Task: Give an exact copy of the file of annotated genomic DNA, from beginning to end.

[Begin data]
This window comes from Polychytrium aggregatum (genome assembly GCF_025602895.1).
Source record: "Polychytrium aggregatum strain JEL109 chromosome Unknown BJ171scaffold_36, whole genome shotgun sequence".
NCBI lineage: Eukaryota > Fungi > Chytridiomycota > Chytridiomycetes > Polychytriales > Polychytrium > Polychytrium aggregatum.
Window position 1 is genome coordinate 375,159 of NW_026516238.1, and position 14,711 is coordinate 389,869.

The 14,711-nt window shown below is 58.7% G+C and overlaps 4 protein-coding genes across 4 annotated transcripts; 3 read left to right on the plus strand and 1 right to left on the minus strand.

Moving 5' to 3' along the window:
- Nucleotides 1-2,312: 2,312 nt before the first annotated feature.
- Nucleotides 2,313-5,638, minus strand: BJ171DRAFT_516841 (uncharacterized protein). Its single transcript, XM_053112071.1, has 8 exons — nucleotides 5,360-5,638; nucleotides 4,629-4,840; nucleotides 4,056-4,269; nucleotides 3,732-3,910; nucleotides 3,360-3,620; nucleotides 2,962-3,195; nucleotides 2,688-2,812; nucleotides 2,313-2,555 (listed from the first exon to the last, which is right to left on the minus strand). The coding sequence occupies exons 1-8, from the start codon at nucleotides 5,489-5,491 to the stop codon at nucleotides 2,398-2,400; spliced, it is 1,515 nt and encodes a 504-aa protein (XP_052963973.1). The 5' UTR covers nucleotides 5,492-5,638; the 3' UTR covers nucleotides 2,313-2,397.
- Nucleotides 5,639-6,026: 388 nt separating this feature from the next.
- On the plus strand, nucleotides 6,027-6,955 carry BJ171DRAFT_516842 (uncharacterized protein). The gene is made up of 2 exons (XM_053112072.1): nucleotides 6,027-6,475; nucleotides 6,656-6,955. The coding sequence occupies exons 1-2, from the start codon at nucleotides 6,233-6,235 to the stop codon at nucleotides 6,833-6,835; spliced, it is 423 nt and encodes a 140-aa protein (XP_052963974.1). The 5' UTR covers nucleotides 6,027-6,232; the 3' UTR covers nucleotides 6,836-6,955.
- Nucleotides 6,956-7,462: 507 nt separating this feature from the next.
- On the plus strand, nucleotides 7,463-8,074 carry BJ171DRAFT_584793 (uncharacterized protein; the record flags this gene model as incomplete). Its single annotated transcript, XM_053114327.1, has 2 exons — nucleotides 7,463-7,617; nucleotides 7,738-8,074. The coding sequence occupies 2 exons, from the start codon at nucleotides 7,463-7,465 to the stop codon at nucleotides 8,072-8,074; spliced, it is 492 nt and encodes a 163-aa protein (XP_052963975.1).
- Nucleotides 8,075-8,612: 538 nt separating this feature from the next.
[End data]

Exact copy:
This window comes from Polychytrium aggregatum (genome assembly GCF_025602895.1).
Source record: "Polychytrium aggregatum strain JEL109 chromosome Unknown BJ171scaffold_36, whole genome shotgun sequence".
NCBI lineage: Eukaryota > Fungi > Chytridiomycota > Chytridiomycetes > Polychytriales > Polychytrium > Polychytrium aggregatum.
Window position 1 is genome coordinate 375,159 of NW_026516238.1, and position 14,711 is coordinate 389,869.

The 14,711-nt window shown below is 58.7% G+C and overlaps 4 protein-coding genes across 4 annotated transcripts; 3 read left to right on the plus strand and 1 right to left on the minus strand.

Moving 5' to 3' along the window:
- Nucleotides 1-2,312: 2,312 nt before the first annotated feature.
- Nucleotides 2,313-5,638, minus strand: BJ171DRAFT_516841 (uncharacterized protein). Its single transcript, XM_053112071.1, has 8 exons — nucleotides 5,360-5,638; nucleotides 4,629-4,840; nucleotides 4,056-4,269; nucleotides 3,732-3,910; nucleotides 3,360-3,620; nucleotides 2,962-3,195; nucleotides 2,688-2,812; nucleotides 2,313-2,555 (listed from the first exon to the last, which is right to left on the minus strand). The coding sequence occupies exons 1-8, from the start codon at nucleotides 5,489-5,491 to the stop codon at nucleotides 2,398-2,400; spliced, it is 1,515 nt and encodes a 504-aa protein (XP_052963973.1). The 5' UTR covers nucleotides 5,492-5,638; the 3' UTR covers nucleotides 2,313-2,397.
- Nucleotides 5,639-6,026: 388 nt separating this feature from the next.
- On the plus strand, nucleotides 6,027-6,955 carry BJ171DRAFT_516842 (uncharacterized protein). The gene is made up of 2 exons (XM_053112072.1): nucleotides 6,027-6,475; nucleotides 6,656-6,955. The coding sequence occupies exons 1-2, from the start codon at nucleotides 6,233-6,235 to the stop codon at nucleotides 6,833-6,835; spliced, it is 423 nt and encodes a 140-aa protein (XP_052963974.1). The 5' UTR covers nucleotides 6,027-6,232; the 3' UTR covers nucleotides 6,836-6,955.
- Nucleotides 6,956-7,462: 507 nt separating this feature from the next.
- On the plus strand, nucleotides 7,463-8,074 carry BJ171DRAFT_584793 (uncharacterized protein; the record flags this gene model as incomplete). Its single annotated transcript, XM_053114327.1, has 2 exons — nucleotides 7,463-7,617; nucleotides 7,738-8,074. The coding sequence occupies 2 exons, from the start codon at nucleotides 7,463-7,465 to the stop codon at nucleotides 8,072-8,074; spliced, it is 492 nt and encodes a 163-aa protein (XP_052963975.1).
- Nucleotides 8,075-8,612: 538 nt separating this feature from the next.